Randomisation was achieved through permuted random size blocks of four and eight, prepared by an independent research office. After consent was obtained, the research assistant would open the opaque envelope and reveal the diet group to which the subject was randomised. All involved healthcare providers (physicians and nursing staff) were blinded to the study participants’ group assignment and patients were reminded not to reveal their randomisation group to the staff on entry into the endoscopy unit. If an endoscopist became unblinded to the study assignment, a second endoscopist would be asked to come into the endoscopy suite, view the colonoscopy and grade the cleanliness based on the OBPS and Aronchick scores.

Statistical methods

Baseline demographics were compared using the Student t test for normally distributed data and χ2 test for categorical data. The primary outcome of total OBPS and secondary outcome of the hunger rating were compared between arms using the Student t test after confirming a normal distribution. The secondary outcome of the Aronchick Score was compared using the Wilcoxon Rank Sum test and the patient acceptance was analysed using χ2 analysis. To limit bias that could be introduced with the analysis of only complete case data, multiple imputation techniques20 were used to generate values for the total OBPS scores on the individuals with missing data. Variables included to perform the imputation were sex, age, randomisation arm, traditional versus split-dosing and history of a previous colonoscopy. We performed a sensitivity analysis by analysing the data with and without the imputation of OBPS scores. The results did not differ, and therefore the results using the imputed OBPS scores are reported. Results were analysed in intention-to-treat (ITT) and per-protocol (PP) analyses. All analyses were performed using STATA V.12 (StataCorp. 2011. Stata Statistical Software: Release 12. College Station, Texas, USA: StataCorp LP).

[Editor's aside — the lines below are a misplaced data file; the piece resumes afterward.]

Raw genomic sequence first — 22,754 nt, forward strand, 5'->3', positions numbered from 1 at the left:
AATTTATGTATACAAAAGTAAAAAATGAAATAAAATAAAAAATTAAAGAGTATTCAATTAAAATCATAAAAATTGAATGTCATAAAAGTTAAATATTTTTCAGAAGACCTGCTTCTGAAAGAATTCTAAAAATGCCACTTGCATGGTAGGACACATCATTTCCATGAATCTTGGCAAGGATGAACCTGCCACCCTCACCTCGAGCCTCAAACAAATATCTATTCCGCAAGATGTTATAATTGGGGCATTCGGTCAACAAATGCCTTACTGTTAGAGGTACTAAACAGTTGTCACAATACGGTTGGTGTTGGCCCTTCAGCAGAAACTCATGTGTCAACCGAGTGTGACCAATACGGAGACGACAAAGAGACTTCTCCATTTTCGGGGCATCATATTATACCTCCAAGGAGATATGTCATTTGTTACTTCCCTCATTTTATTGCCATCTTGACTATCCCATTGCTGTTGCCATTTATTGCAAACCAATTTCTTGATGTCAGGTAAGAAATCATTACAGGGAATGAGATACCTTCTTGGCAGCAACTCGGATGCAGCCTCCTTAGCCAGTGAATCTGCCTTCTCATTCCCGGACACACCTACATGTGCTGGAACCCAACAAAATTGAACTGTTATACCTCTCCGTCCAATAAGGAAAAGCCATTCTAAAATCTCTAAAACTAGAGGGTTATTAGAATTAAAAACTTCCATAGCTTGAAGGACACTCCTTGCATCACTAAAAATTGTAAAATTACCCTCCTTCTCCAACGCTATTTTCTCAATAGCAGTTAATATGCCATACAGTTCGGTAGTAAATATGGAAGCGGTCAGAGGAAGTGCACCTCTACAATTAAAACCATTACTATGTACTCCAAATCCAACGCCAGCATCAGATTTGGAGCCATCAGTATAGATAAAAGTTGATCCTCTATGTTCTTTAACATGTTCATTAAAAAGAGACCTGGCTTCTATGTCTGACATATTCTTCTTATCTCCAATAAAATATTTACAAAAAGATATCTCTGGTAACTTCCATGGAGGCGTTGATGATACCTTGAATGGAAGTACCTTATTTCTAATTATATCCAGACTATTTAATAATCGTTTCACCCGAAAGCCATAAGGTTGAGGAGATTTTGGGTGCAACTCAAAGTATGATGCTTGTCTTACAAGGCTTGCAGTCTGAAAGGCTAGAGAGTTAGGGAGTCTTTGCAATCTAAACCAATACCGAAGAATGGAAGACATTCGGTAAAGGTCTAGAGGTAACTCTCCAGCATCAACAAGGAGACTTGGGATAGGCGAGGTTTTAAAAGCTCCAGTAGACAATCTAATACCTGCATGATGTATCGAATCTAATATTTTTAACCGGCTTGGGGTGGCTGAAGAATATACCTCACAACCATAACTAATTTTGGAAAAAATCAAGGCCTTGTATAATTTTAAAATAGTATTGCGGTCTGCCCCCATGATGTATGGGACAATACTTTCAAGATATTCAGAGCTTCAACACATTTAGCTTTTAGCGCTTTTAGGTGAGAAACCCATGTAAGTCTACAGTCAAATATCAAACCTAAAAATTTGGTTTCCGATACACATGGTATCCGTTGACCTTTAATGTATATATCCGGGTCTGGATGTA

Study recruitment and participant flow are shown in figure 1. From January 2010 to March 2012, 124 patients were randomised to each group, with 15 patients (CFD group) and 19 patients (LRB group) withdrawing prior to the colonoscopy. Non-participation was largely due to withdrawal of consent, with one subject in each arm having an undisclosed hemicolectomy (exclusion criteria). This resulted in 109 and 105 patients in the CFD and LRB groups, respectively, for the ITT analysis. Full OBPS bowel cleansing data were unavailable for 12% (n=13) in the CFD group (technically incomplete (n=9), incomplete data form (n=2) and poor preparation (n=2) and for 10% (n=11) of patients in the LRB group (technically incomplete procedures (n=7), incomplete data forms (n=3) or preparation too poor to complete the procedure (n=1). As described in the methods section, all of these individuals were included in the ITT and PP analyses with the generation of OBPS scores using multiple imputation. A number of patients in the LRB arm (n=7) by default remained on clear fluids only over the day prior to colonoscopy because they normally did not consume breakfast and therefore did not change their habits before colonoscopy preparation. This resulted in 116 and 98 patients in the CFD and LRB groups, respectively, for the PP analysis.